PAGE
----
As a team of one, K’s biggest challenge is finding time for professional development: “I’m hoping to get more serious about learning, conferences, and certifications, but I need to get better about guarding my time.”
J. used to be a team of one, but left because he felt unappreciated. “When nobody in an entire organization understands what you do, they will never understand the value you add.”
D. also quit, for a different reason. “I never really got a day off (…) It was a great job from 23-27 but I would hate to have it now. I’ve got a wife and kids. My job now allows me to focus on them more than on work and I like that.”
The three discussed being an IT team of one in this thread, where common complaints included working overtime/being on call 24/7, feeling unappreciated, and feeling like professional development had stalled.
“Team of one” coping strategies
Professionals in other areas that lend themselves to a team of one setup—like Human Resources and Accounting—share similar challenges.
But if the internet is any indication of how companies are supporting these often overworked, overwhelmed, and underappreciated employees, it looks like there’s room for improvement.
Most articles we found on the topic of being a team of one focused not on what organizations can do to support these lone workers, but on what workers can do to cope.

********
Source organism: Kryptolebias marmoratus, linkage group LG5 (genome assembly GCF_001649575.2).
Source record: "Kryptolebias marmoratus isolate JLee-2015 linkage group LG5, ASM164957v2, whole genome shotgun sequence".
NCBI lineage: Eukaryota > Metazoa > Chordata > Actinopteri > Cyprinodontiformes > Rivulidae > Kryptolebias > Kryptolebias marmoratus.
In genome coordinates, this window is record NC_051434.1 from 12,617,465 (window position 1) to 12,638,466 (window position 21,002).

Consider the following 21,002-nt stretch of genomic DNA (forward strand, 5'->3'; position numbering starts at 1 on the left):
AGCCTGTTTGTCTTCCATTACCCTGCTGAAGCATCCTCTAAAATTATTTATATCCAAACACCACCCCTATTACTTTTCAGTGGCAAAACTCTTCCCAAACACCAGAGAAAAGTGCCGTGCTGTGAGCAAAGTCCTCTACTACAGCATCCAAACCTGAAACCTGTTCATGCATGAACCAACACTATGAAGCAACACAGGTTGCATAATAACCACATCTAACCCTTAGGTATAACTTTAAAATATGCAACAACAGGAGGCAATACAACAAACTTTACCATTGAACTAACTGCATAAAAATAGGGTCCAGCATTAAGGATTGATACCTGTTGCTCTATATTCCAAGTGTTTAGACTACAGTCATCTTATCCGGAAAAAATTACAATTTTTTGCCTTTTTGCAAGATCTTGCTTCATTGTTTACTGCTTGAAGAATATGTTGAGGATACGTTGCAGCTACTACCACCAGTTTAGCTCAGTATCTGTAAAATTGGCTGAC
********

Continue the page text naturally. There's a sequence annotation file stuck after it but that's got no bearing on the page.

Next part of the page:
“Make your voice heard,” one article suggests. “Join online communities,” this other one recommends.
Both are good ideas, but we think that companies can do more to engage and retain workers in single-person departments.
Taking the issue of money off the table
A good place for companies to start is to offer their single-person departments a good salary and benefits. Organizations should pay workers enough, author Daniel Pink says, to take the issue of money off the table.
Beyond that, it’s best not to use financial incentives to drive productivity and engagement. Studies show that higher financial rewards actually lead to a decline in performance.
Boosting intrinsic motivation
Instead, companies should focus on designing work environments that support workers’ natural need for autonomy and meaning.
Igniting the fire within
People are naturally motivated. It may not seem that way when they’re missing deadlines and spacing out in meetings, but we’re all born with what researchers Richard M. Ryan and Edward Deci describe as an
They call this natural propensity for discovery and growth “intrinsic motivation.” It’s different from the determination to achieve a certain outcome or comply with an external rule, which is known as extrinsic motivation.
Compared to extrinsic motivation, intrinsic motivation is much more powerful. When a team of one (or any employee) is intrinsically motivated, they’re more creative and more likely to keep going when they face setbacks. They also perform better.
Company culture can either boost or diminish a team of one’s intrinsic motivation. What helps boost intrinsic motivation? Autonomy, opportunities to pursue mastery, and a sense of purpose, researchers say.
Happy being a team of one
The discussion thread we mentioned earlier confirms this.
In their own way, most happy “team of one” folks cite autonomy—the freedom to make their own decisions, set their own goals, and direct how things go—as their biggest motivator at work.